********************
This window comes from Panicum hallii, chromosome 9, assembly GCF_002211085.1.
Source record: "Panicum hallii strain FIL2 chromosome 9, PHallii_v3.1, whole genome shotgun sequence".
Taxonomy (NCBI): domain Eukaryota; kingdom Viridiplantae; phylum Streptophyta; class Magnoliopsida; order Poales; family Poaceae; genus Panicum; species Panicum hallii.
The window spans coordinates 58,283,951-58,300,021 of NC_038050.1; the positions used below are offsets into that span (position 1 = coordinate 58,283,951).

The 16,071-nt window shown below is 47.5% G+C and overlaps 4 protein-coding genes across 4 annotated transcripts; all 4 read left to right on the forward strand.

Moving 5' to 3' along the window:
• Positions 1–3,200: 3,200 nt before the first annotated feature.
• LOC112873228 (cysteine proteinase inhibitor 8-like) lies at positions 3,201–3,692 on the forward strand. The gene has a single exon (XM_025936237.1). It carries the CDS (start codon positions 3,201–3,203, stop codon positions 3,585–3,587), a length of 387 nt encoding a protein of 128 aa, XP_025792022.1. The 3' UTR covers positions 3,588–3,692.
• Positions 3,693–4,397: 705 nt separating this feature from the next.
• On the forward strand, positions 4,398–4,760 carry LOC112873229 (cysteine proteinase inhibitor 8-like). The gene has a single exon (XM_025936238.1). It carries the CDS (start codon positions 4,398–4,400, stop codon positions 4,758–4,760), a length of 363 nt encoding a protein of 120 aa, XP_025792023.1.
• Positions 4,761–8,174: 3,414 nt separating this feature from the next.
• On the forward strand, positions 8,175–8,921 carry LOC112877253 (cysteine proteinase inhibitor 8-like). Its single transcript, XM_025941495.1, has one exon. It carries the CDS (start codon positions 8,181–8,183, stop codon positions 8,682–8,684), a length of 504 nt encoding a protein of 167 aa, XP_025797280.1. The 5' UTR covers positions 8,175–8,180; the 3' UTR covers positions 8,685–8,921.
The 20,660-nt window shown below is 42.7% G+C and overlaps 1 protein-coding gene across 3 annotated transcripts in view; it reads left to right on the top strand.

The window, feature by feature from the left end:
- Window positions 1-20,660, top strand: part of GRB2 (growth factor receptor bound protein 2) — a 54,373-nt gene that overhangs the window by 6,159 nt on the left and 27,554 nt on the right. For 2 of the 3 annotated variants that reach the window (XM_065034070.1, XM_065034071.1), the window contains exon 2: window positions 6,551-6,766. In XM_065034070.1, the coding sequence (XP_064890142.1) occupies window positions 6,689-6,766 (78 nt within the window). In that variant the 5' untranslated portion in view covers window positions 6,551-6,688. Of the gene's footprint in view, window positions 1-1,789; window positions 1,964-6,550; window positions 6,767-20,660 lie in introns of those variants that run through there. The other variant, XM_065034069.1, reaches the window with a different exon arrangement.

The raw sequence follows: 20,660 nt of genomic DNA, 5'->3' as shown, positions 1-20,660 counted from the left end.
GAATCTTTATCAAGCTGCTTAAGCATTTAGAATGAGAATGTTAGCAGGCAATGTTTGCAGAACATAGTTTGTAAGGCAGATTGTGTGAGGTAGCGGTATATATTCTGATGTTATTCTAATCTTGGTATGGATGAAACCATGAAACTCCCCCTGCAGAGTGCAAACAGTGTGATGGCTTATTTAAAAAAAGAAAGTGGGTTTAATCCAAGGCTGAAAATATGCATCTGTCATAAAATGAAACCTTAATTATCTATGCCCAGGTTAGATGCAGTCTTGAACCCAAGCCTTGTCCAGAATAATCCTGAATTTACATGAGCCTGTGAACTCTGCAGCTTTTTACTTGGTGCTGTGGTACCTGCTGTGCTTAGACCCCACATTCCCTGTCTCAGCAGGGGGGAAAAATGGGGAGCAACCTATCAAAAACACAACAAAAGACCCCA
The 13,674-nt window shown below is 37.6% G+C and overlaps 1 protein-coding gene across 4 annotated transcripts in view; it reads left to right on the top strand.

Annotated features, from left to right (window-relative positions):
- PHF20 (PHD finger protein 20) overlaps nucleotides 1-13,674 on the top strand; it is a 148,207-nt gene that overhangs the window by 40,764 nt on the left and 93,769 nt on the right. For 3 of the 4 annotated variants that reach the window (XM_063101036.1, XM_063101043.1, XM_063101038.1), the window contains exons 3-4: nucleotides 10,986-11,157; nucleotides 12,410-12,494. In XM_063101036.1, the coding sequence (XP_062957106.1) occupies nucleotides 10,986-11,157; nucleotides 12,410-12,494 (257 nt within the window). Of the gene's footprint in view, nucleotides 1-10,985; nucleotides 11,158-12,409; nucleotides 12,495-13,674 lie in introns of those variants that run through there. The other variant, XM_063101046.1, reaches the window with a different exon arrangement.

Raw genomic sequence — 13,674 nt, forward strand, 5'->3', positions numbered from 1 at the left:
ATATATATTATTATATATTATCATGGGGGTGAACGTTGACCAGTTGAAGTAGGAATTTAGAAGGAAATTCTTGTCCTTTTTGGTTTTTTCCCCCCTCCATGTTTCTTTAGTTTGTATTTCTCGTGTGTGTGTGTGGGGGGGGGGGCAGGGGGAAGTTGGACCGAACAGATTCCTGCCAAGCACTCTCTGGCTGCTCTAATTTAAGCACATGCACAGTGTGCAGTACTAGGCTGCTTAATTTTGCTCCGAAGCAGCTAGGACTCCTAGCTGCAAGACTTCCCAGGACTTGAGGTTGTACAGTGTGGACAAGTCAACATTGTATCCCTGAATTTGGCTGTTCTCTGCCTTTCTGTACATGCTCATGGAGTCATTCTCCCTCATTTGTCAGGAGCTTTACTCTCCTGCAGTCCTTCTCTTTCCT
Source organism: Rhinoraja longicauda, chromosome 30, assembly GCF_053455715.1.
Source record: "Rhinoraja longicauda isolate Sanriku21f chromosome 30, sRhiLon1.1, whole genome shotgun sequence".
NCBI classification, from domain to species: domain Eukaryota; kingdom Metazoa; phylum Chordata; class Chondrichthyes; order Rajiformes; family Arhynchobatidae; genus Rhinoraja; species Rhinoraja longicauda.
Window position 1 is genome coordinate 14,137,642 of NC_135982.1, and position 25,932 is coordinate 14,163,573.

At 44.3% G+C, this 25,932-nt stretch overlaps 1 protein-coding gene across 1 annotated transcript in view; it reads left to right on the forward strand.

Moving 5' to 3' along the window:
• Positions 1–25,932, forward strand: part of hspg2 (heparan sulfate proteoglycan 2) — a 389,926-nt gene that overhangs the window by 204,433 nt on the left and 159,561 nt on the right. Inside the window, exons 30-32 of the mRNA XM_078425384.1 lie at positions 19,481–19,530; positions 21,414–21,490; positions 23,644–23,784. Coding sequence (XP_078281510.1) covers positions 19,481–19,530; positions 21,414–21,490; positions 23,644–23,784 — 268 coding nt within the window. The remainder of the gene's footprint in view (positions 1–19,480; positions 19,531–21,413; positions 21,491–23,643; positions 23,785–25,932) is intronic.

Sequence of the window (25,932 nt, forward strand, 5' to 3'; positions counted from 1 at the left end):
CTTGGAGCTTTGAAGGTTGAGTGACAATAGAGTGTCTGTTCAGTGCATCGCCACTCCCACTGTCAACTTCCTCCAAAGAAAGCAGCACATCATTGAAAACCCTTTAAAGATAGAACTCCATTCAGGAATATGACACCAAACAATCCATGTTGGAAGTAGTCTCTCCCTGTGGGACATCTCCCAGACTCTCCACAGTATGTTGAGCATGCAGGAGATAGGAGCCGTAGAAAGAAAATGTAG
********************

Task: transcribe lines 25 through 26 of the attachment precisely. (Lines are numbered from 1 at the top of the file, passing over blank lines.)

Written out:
NCBI classification, from domain to species: domain Eukaryota; kingdom Metazoa; phylum Chordata; class Chondrichthyes; order Rajiformes; family Arhynchobatidae; genus Rhinoraja; species Rhinoraja longicauda.
Window position 1 is genome coordinate 14,137,642 of NC_135982.1, and position 25,932 is coordinate 14,163,573.